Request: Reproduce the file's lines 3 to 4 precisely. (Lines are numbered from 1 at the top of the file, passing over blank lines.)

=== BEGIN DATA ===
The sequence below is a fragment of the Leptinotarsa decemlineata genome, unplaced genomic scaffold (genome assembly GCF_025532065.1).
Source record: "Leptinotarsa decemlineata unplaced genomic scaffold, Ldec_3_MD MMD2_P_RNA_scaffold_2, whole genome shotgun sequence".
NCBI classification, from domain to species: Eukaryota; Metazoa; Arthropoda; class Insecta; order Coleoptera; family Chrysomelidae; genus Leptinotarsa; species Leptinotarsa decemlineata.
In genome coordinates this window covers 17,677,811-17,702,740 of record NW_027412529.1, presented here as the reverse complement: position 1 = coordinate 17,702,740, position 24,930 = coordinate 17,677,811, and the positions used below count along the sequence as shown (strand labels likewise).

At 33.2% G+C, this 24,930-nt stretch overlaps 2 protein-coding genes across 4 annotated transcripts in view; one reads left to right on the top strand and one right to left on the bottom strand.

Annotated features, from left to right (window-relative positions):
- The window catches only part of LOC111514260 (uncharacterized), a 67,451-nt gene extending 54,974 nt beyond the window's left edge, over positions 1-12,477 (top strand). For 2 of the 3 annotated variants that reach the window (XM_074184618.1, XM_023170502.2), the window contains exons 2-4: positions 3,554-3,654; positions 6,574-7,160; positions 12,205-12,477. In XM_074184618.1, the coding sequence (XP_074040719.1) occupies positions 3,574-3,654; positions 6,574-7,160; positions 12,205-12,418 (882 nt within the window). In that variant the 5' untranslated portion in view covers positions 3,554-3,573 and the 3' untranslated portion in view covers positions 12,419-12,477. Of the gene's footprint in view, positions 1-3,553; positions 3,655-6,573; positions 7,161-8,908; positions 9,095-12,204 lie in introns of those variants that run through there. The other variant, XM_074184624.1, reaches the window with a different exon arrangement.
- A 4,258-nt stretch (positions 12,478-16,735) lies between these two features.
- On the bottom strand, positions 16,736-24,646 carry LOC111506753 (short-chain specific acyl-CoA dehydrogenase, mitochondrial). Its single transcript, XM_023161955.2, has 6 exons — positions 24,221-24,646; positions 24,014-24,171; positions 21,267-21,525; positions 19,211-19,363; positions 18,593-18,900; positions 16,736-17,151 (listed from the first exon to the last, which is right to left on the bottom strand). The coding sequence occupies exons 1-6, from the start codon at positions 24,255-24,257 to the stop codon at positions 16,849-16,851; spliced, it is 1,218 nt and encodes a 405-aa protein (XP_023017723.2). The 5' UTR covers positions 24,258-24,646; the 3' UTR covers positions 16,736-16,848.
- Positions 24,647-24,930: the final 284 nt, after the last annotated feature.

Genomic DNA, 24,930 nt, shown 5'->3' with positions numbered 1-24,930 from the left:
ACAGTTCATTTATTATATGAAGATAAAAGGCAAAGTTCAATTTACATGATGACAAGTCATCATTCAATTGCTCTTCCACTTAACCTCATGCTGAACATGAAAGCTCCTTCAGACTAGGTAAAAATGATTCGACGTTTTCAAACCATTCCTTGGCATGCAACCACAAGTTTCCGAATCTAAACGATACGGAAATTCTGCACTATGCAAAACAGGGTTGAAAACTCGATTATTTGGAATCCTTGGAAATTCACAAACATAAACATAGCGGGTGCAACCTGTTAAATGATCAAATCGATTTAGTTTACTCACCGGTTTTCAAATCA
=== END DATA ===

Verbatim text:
NCBI classification, from domain to species: Eukaryota; Metazoa; Arthropoda; class Insecta; order Coleoptera; family Chrysomelidae; genus Leptinotarsa; species Leptinotarsa decemlineata.
In genome coordinates this window covers 17,677,811-17,702,740 of record NW_027412529.1, presented here as the reverse complement: position 1 = coordinate 17,702,740, position 24,930 = coordinate 17,677,811, and the positions used below count along the sequence as shown (strand labels likewise).